ANOTHER Tory victory at the next General Election with minimal support in Scotland could lead to a second Scottish independence referendum, Alex Salmond, the former First Minister, has asserted.

While David Cameron now has a working majority at Westminster, the Conservatives have had minimal Scottish representation in the Commons since the Labour landslide of 1997. Since then, when they returned no Scottish MPs, having previously had 11, they have managed to win only a single Scottish seat at each of the subsequent elections.

The MP for Gordon has already pointed to possible triggers for a second referendum such as the EU vote and Trident but he has also now suggested that the outcome of the 2020 election could spark another poll, leading to independence, which he regards as a matter of when not if.

Saying “a Tory victory in the next election,” was one possible trigger, Mr Salmond explained: “There’s only so long - and this of course is part of the genesis of why we are in a devolved parliament - a party can govern another country with one seat or no seats in some cases.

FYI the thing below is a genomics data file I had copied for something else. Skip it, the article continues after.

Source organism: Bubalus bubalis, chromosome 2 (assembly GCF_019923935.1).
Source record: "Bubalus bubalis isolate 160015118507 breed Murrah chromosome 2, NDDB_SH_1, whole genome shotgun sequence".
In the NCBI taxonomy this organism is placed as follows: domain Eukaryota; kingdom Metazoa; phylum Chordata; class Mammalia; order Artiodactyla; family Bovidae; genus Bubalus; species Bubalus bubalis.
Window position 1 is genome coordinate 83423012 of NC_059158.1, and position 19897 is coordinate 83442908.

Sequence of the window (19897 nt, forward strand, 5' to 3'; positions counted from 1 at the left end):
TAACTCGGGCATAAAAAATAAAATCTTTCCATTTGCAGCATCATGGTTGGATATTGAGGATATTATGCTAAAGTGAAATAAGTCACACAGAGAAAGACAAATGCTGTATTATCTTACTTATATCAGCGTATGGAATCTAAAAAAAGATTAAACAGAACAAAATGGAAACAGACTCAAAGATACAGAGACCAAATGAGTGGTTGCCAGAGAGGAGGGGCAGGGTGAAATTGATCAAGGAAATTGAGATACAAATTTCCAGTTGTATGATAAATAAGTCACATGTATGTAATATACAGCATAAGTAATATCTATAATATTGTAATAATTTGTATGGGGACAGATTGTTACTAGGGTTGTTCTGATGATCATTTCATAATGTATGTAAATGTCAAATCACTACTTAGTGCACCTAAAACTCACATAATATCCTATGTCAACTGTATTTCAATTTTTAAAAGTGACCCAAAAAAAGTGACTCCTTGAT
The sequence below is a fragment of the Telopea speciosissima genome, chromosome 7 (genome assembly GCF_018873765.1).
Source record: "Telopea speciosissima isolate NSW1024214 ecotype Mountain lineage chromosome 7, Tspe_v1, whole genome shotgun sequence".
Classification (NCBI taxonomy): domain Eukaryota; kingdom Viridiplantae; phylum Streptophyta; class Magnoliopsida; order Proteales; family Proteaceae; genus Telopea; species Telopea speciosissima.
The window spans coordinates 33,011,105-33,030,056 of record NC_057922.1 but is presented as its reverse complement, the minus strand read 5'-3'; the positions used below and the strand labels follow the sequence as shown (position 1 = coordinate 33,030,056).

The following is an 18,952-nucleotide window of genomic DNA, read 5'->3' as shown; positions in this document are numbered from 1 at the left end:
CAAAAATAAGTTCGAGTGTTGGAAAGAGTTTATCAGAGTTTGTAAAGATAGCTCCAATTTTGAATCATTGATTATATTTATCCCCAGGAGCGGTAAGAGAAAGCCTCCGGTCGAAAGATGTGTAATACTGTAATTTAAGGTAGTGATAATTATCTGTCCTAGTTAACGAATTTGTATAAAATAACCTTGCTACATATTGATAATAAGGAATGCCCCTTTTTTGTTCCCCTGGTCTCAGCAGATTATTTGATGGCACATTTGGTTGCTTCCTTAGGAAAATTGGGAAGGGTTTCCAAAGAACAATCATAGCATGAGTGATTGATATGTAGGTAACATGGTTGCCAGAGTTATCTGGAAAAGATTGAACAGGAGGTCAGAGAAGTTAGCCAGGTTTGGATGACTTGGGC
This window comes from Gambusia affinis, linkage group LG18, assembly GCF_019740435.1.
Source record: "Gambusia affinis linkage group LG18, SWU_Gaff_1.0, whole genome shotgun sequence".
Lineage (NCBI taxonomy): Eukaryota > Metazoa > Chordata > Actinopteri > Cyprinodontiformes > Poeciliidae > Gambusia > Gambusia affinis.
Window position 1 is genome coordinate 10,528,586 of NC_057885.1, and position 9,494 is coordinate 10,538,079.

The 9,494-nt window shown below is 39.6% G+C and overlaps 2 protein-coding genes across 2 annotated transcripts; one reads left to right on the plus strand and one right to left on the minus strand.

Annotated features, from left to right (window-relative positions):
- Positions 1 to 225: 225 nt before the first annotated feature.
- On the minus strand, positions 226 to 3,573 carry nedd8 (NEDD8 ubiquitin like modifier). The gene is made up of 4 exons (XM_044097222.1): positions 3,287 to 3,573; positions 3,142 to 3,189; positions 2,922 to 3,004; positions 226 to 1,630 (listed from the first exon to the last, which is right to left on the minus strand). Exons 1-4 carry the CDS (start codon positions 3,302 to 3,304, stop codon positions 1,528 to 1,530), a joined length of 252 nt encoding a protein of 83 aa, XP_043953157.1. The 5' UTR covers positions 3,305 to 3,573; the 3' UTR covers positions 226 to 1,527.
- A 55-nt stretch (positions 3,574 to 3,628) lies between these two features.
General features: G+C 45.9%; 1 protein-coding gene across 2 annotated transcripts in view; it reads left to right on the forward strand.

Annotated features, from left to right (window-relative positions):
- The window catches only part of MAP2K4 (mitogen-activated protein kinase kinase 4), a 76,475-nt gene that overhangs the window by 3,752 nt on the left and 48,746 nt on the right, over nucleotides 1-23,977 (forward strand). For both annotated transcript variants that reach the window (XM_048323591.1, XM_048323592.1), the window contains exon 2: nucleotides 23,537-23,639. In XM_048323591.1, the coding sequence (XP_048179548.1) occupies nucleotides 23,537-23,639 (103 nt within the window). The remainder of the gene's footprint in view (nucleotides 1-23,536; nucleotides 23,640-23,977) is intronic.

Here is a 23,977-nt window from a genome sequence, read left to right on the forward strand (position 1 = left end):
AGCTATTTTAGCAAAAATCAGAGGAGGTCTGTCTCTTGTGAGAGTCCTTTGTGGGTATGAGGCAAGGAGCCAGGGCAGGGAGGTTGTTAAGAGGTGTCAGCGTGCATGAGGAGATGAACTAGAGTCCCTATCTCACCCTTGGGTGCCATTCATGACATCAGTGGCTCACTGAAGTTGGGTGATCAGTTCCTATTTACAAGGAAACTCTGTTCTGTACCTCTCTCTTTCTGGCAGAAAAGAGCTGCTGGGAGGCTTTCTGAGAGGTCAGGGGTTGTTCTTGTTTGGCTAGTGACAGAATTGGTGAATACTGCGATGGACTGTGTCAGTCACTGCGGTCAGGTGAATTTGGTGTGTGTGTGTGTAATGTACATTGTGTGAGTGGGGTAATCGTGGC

“It’s not a tenable democratic position and a lot of people have understood that. So whether this happens by’s inevitable, in so far as anything can be inevitable with politics,” he told The Sunday Times.

While SNP MPs appear divided on whether Nicola Sturgeon should call a second poll before 2020 or after 2020, some believe the optimum moment could be just after the next General Election if the Tories win again but with just one or a small number of Scottish MPs.

One Nationalist backbencher pointed out that by 2020 the Conservatives would have a new leader whose attraction to Scottish voters would be even less than David Cameron’s given the prospective candidates appear to be George Osborne, Theresa May and Boris Johnson.

“A September 2020 referendum might be our best chance if the Tories romp home again but there’s only David Mundell still standing in Scotland,” said one MP.

Mr Salmond added: “There’s a very valid debate about timescale but the end destination is inevitable.”